Federal Court Halts President Trump’s ‘Remain in Mexico’ Immigration Policy

click to enlarge A child waits in a sleeping shelter at the Matamoros border camp. - TWITTER / @CLARAB_KGBT
Twitter / @ClaraB_KGBT
A child waits in a sleeping shelter at the Matamoros border camp.
A federal appeals court blocked the Trump administration’s “remain in Mexico” policy on Friday, tossing out new rules requiring asylum seekers to camp south of the border while awaiting U.S. immigration hearings.

The program is a keystone of Trump's hardline immigration policy specifically directed at Central American migrants. Proponents argue the rule, called the Migrant Protection Protocol (MPP), prevents asylum seekers from coming into the U.S. and skipping out on court hearings.

However, civil rights groups say MPP exposes people with legitimate asylum claims to criminal activity and disease while they wait in makeshift camps. A report by Doctors Without Borders found that eight in 10 migrants the group treated in one Mexican border city reported being victims of violence.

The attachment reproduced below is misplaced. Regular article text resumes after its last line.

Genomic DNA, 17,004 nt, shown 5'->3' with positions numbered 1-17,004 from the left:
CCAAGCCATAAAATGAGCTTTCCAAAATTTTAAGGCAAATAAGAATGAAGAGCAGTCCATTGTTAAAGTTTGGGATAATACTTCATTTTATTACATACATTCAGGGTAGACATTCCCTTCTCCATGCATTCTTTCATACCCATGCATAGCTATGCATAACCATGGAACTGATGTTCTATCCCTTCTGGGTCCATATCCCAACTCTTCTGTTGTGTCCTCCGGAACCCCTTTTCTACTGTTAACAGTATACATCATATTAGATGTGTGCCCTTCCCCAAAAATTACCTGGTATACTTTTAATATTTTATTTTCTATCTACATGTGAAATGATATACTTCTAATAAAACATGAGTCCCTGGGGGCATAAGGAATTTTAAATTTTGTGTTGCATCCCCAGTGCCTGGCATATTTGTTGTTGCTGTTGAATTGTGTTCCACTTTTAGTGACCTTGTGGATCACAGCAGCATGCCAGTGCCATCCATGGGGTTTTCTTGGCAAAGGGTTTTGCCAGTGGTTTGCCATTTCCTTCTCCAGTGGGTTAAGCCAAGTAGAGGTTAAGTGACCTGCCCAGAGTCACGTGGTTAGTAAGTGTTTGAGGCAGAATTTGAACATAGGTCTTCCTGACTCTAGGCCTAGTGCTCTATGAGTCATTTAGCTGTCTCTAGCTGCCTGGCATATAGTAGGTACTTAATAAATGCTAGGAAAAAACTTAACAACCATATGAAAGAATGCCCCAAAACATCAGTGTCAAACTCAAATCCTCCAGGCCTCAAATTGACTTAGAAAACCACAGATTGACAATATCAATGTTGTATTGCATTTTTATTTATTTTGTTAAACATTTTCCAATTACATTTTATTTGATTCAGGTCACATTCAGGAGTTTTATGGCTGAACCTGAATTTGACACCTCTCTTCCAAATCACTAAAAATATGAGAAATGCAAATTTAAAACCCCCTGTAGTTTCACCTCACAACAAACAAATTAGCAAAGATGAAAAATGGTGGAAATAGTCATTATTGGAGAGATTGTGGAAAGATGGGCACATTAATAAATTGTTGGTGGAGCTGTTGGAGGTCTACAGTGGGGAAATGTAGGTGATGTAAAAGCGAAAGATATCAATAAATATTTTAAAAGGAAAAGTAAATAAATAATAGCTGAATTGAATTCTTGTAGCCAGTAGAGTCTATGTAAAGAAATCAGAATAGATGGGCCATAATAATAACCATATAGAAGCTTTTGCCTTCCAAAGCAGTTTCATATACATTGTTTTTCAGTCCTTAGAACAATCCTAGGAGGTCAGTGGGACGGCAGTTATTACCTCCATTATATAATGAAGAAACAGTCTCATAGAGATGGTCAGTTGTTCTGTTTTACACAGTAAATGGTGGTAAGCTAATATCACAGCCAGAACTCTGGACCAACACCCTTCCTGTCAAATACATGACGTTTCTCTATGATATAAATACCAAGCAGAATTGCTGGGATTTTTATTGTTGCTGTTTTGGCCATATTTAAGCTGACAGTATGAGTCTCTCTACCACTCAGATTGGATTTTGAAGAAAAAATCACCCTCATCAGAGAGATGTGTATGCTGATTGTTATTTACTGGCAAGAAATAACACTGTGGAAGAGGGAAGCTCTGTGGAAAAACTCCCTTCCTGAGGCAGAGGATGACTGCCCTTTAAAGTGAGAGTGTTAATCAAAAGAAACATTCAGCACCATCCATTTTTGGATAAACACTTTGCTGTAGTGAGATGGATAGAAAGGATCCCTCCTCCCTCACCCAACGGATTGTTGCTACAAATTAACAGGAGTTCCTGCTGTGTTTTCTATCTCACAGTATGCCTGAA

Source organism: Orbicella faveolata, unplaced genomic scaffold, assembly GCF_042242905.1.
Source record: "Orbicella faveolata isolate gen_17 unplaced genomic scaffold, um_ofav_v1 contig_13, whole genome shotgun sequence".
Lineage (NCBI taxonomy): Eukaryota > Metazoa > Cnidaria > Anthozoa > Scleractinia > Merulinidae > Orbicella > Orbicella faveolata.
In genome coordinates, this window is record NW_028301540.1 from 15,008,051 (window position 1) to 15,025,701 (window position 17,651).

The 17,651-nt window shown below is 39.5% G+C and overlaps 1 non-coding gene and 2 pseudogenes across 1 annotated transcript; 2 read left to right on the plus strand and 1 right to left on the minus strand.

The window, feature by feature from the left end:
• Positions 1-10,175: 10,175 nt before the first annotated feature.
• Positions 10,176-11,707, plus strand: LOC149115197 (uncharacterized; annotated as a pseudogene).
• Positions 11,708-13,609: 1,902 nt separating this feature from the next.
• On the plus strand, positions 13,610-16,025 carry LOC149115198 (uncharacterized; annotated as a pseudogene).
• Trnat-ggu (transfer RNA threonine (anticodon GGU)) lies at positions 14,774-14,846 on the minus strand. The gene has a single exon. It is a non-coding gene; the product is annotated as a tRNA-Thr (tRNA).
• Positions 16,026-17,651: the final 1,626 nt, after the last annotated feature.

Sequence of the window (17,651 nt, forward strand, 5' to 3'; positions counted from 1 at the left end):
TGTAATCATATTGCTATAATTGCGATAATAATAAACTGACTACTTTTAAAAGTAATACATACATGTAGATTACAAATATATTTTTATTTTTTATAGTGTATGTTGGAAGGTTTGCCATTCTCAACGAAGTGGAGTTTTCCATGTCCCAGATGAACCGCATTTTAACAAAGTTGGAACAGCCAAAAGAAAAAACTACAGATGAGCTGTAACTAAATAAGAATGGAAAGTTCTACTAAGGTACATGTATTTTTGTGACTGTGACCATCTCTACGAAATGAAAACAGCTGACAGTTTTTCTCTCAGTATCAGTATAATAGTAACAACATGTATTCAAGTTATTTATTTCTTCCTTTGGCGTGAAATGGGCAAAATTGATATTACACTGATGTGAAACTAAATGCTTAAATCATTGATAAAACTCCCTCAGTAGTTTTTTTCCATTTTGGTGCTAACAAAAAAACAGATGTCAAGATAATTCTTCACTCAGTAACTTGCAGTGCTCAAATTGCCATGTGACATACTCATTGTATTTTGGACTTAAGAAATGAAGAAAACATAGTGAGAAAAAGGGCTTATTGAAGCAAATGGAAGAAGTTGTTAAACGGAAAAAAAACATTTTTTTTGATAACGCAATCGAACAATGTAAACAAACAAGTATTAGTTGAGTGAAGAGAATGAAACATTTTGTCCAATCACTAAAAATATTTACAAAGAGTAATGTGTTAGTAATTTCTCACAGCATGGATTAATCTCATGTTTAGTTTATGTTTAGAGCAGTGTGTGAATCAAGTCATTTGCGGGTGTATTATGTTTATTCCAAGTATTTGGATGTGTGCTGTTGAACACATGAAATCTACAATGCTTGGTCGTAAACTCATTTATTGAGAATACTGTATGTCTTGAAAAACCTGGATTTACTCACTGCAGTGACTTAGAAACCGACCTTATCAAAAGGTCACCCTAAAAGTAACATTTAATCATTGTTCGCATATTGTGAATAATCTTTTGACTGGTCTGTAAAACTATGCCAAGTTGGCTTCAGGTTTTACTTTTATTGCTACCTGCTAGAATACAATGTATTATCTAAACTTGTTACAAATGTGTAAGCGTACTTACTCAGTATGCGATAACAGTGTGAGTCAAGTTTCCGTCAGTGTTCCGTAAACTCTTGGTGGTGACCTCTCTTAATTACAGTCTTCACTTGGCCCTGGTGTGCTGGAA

The Ninth Circuit Court of Appeals in California ruled 2-1 to uphold a lower-court injunction on the rule, saying it's "invalid in its entirety due to its inconsistency" with federal law, the Washington Post reports.

Judges Richard A. Paez and William A. Fletcher, both appointees of President Bill Clinton, voted to uphold the injunction. Ferdinand F. Fernandez, appointed by President George H.W. Bush, voted against.

During a hearing, Fletcher pointed out that the federal government is doing little to protect asylum seekers stuck in Mexico, adding “you’re giving them nothing,” the Post reports.

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